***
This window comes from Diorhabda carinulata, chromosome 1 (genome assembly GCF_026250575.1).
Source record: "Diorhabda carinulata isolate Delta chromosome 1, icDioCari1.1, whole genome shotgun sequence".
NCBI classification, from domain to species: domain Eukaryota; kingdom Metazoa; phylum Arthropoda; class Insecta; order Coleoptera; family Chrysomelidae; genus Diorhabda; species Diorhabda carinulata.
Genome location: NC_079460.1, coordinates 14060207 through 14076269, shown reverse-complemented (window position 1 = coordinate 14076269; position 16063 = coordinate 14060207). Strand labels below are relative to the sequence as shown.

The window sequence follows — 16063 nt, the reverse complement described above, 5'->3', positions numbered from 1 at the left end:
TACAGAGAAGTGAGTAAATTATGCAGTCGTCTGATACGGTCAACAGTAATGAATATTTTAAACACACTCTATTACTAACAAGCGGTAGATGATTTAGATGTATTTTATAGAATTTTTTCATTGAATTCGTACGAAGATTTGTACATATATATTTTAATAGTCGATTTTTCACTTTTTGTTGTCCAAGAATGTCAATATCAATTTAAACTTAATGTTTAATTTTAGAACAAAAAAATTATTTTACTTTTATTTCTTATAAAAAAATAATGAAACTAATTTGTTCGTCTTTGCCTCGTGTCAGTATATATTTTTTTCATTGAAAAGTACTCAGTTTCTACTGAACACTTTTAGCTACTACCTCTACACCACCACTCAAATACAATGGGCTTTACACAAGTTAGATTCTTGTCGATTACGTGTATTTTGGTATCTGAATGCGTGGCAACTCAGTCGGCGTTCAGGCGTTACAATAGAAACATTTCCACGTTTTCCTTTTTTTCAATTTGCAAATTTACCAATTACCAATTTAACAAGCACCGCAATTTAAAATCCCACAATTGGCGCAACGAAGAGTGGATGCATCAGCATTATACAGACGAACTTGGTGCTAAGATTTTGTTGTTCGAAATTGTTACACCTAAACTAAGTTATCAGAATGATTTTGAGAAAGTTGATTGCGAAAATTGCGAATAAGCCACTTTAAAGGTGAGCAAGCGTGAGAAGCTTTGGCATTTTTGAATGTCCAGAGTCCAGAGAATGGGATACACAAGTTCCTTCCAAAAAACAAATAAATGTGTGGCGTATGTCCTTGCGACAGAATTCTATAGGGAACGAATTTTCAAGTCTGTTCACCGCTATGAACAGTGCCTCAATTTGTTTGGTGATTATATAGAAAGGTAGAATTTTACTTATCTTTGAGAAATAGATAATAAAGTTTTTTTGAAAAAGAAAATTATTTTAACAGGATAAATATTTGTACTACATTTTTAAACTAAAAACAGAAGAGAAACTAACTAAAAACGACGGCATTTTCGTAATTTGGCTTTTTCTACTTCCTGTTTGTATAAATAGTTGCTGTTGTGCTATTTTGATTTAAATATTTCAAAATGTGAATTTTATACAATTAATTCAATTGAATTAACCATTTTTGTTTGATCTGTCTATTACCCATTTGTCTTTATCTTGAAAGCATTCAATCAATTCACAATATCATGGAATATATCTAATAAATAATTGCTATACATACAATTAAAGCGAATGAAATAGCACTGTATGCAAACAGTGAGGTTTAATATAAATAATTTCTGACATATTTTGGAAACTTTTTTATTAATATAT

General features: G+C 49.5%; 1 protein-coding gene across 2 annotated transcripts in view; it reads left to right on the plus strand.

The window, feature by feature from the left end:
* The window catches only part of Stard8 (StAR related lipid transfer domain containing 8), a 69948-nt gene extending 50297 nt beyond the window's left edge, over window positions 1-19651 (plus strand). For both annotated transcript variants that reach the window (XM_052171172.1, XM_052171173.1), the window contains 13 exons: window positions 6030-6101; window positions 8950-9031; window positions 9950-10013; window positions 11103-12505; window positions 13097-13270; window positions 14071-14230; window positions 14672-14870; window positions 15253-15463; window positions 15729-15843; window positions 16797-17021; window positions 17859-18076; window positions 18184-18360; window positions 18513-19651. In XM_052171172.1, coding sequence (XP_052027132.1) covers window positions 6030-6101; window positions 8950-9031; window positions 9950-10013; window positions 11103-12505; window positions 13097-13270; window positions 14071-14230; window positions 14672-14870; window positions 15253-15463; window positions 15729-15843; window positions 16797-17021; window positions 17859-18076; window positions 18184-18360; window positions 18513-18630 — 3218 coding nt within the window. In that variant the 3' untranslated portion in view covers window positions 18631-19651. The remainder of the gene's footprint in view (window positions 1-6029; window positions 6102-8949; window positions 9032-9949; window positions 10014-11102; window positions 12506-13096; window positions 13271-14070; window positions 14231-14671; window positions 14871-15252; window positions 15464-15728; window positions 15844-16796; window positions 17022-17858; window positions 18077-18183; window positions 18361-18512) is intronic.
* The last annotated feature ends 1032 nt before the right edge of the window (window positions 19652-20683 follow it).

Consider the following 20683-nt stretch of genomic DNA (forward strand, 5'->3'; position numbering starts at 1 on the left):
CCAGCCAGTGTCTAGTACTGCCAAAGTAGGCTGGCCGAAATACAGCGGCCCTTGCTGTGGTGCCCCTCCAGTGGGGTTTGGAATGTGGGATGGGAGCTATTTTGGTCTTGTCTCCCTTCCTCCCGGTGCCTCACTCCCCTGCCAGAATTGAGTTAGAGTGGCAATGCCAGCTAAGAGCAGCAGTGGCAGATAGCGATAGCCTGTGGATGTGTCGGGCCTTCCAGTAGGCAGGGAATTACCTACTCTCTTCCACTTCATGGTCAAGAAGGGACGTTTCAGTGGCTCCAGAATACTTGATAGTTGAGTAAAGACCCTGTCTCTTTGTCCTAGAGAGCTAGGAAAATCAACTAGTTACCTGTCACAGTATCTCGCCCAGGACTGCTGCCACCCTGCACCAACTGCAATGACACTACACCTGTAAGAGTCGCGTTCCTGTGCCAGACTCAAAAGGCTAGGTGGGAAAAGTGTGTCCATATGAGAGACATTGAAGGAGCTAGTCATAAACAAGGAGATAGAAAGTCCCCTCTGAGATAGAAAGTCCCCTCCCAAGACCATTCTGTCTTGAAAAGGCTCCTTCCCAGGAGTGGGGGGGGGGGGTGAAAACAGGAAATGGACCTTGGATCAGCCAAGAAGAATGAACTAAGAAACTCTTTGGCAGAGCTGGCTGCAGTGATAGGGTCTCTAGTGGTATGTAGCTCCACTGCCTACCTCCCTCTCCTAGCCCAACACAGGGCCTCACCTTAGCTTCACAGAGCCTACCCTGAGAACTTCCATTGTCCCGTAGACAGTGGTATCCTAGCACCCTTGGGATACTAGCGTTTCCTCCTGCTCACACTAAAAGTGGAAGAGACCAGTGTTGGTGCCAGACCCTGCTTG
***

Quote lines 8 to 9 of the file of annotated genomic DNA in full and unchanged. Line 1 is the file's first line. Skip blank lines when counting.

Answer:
The window, feature by feature from the left end:
* The window catches only part of Stard8 (StAR related lipid transfer domain containing 8), a 69948-nt gene extending 50297 nt beyond the window's left edge, over window positions 1-19651 (plus strand). For both annotated transcript variants that reach the window (XM_052171172.1, XM_052171173.1), the window contains 13 exons: window positions 6030-6101; window positions 8950-9031; window positions 9950-10013; window positions 11103-12505; window positions 13097-13270; window positions 14071-14230; window positions 14672-14870; window positions 15253-15463; window positions 15729-15843; window positions 16797-17021; window positions 17859-18076; window positions 18184-18360; window positions 18513-19651. In XM_052171172.1, coding sequence (XP_052027132.1) covers window positions 6030-6101; window positions 8950-9031; window positions 9950-10013; window positions 11103-12505; window positions 13097-13270; window positions 14071-14230; window positions 14672-14870; window positions 15253-15463; window positions 15729-15843; window positions 16797-17021; window positions 17859-18076; window positions 18184-18360; window positions 18513-18630 — 3218 coding nt within the window. In that variant the 3' untranslated portion in view covers window positions 18631-19651. The remainder of the gene's footprint in view (window positions 1-6029; window positions 6102-8949; window positions 9032-9949; window positions 10014-11102; window positions 12506-13096; window positions 13271-14070; window positions 14231-14671; window positions 14871-15252; window positions 15464-15728; window positions 15844-16796; window positions 17022-17858; window positions 18077-18183; window positions 18361-18512) is intronic.